Scones at the lodge and wandering around we headed back down. We finally got a glimpse of the mountain after we exited the park. We stopped for lunch at Elbe at the Mt. Rainier Railroad Dining Co. We ate there with Laurie and Mark a few years ago. Remember that trip Laurie?

mt-rainier-railroad-dining

Even with the fog it was full beautiful day.  Stuffed with a decadent hamburger and the scone I vowed to do it again it’s a great day trip.

 

 

 

 

 

George & Louise…A Great Love by Valerie J. Patterson

George and Louise Boldt–their story is one of a great and deeply felt love.  It’s also a tale of tragedy and a future with a broken heart.  George was a poor immigrant in the late 1800s who managed to gain employment at the famous Waldorf Astoria, and later would own it and another hotel here in Pennsylvania.  It was while he was working at the Waldorf that he met Louise Kehrer and fell madly in love with her.  While vacationing in Alexandria Bay, more particularly, the Thousand Islands, he bought Hart Island, which he legally changed to Heart Island.  In 1900, he commenced building a castle there for his lovely Louise to live in.  In 1904, tragedy struck and Louise Boldt died suddenly at the young age of 41.  That same day, George sent a telegram to the island and ordered all construction to cease and all workers to leave the island.  The heartbroken George never stepped foot on Heart Island again.  He never allowed his children or their families to visit the island either.  Boldt Castle was 96% finished the day Louise died, and it would remain unfinished, too.  So great was his love for his wife, and just as great was his pain from losing her, that he could not bear to live there without her.

In 1977, the heirs of George Boldt sold the castle and Heart Island to the state of New York for $1.00 with the following conditions:  1) The castle was to be open to the public and every cent from the sale of tickets was to be put into restoring the castle, which had been vandalized over the decades it remained empty; 2) the restoration was never to go beyond 96% completion, which was the last Louise had ever seen; and 3) no one was ever allowed to live there or stay there.  To date, $38 million have been used in restoring the castle and only one and a half of the 6 floors have been fully restored.

Beginning at the top left corner and continuing clockwise, the photographs are: A view of 75% of Heart Island as seen from our hotel suite’s balcony; the Italian Garden at the rear of the castle with the castle’s power house (also a castle-like structure) in the background; the view of the castle’s main arch entrance where George imagined his guests docking their boats and visiting he and Louise at the castle–to the right is a 6 story playhouse he had designed and constructed for his children and their guests; a rear view of the castle; and, again, the arched entrance to the island.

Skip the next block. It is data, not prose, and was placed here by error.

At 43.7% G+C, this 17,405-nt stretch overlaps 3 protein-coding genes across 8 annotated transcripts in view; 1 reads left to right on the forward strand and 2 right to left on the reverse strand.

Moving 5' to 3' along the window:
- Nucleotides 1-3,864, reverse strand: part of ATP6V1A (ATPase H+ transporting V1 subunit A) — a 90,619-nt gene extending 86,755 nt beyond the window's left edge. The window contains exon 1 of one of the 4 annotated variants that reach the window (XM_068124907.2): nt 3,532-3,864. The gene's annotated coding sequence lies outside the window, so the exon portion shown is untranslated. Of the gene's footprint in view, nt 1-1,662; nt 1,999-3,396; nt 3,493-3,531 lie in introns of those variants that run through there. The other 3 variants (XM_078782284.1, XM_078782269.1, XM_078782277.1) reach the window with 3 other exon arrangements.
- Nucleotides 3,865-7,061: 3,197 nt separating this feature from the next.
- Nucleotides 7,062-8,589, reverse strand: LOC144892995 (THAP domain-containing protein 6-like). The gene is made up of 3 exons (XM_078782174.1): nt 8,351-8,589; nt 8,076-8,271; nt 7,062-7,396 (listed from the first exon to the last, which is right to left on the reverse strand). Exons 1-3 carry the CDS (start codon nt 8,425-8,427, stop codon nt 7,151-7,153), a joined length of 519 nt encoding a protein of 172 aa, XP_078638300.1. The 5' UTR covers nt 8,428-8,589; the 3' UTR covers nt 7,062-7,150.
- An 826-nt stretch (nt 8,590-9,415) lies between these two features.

Steve took me to the Thousand Islands for our anniversary trip, and I was instantly overtaken with the immense love George Boldt had for his wife.  I snapped over 500 photographs, and I apologize that I don’t have a closeup of the front of the castle for you, but those are on another camera card that I have not yet downloaded.

The entire time we were exploring the castle and its grounds on a self-guided tour, Steve and I discussed George and Louise.  All around us were visual signs of their love from heart-shaped flower beds to hand-carved granite benches with huge hearts carved out of the center of each bench’s backrest to the portraits of Louise to the Italian Garden with its carved granite statues.  We wondered what George would think of all the people tramping around the grounds and invading the castle.  We wondered how he would have looked upon the vandalism each room on each floor suffered from careless youths who didn’t know the story behind the castle or perhaps knew it and didn’t care.

As we sat on a magnificent porch, on a heart-shaped bench, I became weepy thinking about George and his immense love of Louise.  With all that Steve has been through this year, perhaps George’s story hit a little too close to home.  Or perhaps I’m just too softhearted and enjoy a good love story.  Maybe a little of both.  One thing I know for certain, George and Louise Boldt are now a part of my own history, and their love story reminds me to be thankful for my own love story!

Finally–so as not to leave on such a sad note–It has been my dream to own an island.  Strange dream, I know.  But ever since I learned that Raymond Burr owned his own island, I’ve wanted to own one myself.  During our stay in Alexandria Bay, we came to learn that there were 3 islands for sale.  The first one we saw had a price of $1.4 million.  The second one we saw had the hefty price tag of $5.5 million.  And the third one was selling for $80,000.  I’ll leave you with the photo of the third island, which is still swimming around in my thoughts as a possibility!

DSCN1396

It’s not the size of the house that matters, but rather the island itself that remains important to me.  <grin>

Until next time, may you be as loved as Louise!!  ❤

Boldt Castle